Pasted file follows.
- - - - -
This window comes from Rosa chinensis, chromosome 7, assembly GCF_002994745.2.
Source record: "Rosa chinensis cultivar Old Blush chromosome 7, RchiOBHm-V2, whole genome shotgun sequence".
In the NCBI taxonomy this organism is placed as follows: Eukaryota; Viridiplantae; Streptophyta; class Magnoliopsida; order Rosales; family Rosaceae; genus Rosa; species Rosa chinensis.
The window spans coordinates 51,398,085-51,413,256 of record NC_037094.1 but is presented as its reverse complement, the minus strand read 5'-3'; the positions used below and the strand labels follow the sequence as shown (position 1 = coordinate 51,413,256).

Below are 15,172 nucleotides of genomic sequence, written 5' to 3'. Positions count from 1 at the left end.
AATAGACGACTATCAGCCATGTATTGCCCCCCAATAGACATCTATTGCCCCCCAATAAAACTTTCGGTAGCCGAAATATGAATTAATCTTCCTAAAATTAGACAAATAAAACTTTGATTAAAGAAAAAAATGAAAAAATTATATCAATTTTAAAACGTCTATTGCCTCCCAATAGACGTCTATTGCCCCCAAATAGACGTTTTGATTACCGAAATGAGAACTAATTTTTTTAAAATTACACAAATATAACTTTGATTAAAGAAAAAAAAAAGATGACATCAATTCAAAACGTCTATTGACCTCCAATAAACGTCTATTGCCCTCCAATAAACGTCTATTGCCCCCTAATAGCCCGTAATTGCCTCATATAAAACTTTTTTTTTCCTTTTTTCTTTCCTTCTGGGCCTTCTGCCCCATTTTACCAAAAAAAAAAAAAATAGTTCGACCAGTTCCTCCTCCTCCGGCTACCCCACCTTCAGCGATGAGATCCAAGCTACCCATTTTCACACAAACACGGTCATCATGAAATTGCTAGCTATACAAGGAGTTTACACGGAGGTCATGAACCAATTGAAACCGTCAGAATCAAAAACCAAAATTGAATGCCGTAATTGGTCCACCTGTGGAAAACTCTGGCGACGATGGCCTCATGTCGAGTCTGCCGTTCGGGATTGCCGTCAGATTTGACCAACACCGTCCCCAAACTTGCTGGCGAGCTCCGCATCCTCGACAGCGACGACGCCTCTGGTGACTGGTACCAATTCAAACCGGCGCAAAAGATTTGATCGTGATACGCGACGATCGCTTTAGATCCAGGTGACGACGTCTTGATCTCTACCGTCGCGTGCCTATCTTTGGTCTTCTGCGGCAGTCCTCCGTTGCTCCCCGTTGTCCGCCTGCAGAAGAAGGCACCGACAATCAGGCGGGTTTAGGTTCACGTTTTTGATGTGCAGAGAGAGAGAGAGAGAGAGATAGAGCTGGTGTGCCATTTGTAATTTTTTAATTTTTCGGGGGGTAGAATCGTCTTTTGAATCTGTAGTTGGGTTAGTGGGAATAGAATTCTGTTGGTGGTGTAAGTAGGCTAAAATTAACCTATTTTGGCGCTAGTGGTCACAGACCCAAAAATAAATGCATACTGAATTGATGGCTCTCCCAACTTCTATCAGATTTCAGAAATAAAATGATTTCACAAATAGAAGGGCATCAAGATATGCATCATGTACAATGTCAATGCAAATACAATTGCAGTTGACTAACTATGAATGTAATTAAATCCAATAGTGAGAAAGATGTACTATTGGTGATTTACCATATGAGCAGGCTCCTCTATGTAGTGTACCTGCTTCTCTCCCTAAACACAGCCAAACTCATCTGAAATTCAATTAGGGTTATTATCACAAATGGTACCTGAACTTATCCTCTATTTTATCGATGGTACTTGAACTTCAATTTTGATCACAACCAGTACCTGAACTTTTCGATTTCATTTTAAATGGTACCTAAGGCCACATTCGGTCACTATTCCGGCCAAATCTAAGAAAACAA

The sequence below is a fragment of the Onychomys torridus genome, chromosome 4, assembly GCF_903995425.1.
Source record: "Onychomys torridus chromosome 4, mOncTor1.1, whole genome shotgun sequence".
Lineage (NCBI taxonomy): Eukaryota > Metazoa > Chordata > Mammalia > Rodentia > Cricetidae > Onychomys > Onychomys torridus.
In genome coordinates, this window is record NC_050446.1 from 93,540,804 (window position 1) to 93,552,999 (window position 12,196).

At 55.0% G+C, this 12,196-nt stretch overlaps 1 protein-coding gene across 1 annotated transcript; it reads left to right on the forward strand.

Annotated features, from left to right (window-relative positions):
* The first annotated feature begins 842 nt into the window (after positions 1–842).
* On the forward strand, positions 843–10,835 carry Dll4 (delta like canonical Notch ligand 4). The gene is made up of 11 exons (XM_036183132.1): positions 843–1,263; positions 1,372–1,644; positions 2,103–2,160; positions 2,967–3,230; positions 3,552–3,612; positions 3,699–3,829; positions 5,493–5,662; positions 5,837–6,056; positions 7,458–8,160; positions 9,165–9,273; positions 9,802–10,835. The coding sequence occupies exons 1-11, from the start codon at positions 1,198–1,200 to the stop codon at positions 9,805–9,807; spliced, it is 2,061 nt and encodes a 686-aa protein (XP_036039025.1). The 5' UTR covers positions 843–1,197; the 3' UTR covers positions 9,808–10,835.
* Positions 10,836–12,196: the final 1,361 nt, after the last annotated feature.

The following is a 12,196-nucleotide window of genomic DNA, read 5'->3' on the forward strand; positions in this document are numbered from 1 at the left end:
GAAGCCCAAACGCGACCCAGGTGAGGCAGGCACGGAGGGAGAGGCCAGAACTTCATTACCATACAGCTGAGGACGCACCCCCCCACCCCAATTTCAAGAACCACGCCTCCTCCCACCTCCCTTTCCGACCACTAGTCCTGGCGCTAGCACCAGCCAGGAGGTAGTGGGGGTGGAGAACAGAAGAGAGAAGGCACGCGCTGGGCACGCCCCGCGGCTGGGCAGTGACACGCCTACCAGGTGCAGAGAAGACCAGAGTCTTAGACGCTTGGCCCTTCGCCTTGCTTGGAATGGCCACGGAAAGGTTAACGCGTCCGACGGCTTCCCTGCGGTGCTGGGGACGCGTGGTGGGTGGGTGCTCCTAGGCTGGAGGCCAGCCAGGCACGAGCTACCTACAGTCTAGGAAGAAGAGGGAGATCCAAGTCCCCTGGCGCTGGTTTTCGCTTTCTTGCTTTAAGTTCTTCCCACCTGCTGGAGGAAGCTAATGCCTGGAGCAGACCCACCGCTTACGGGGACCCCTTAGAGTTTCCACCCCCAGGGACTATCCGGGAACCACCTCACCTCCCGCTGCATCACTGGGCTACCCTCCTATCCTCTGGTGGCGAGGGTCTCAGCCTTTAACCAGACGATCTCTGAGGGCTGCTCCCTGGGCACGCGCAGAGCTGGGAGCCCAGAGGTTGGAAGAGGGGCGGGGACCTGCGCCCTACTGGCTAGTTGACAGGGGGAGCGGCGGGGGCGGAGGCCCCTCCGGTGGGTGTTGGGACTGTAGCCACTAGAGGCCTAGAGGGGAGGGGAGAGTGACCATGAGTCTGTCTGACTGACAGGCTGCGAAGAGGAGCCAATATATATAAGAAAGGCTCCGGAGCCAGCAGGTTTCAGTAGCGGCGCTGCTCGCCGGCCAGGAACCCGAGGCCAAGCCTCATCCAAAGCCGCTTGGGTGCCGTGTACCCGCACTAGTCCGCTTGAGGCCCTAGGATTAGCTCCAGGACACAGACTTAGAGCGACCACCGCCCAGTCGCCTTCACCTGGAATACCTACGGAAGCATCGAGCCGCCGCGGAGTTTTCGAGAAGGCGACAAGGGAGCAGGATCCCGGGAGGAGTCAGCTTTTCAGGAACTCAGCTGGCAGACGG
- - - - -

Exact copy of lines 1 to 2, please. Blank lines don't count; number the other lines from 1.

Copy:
This window comes from Rosa chinensis, chromosome 7, assembly GCF_002994745.2.
Source record: "Rosa chinensis cultivar Old Blush chromosome 7, RchiOBHm-V2, whole genome shotgun sequence".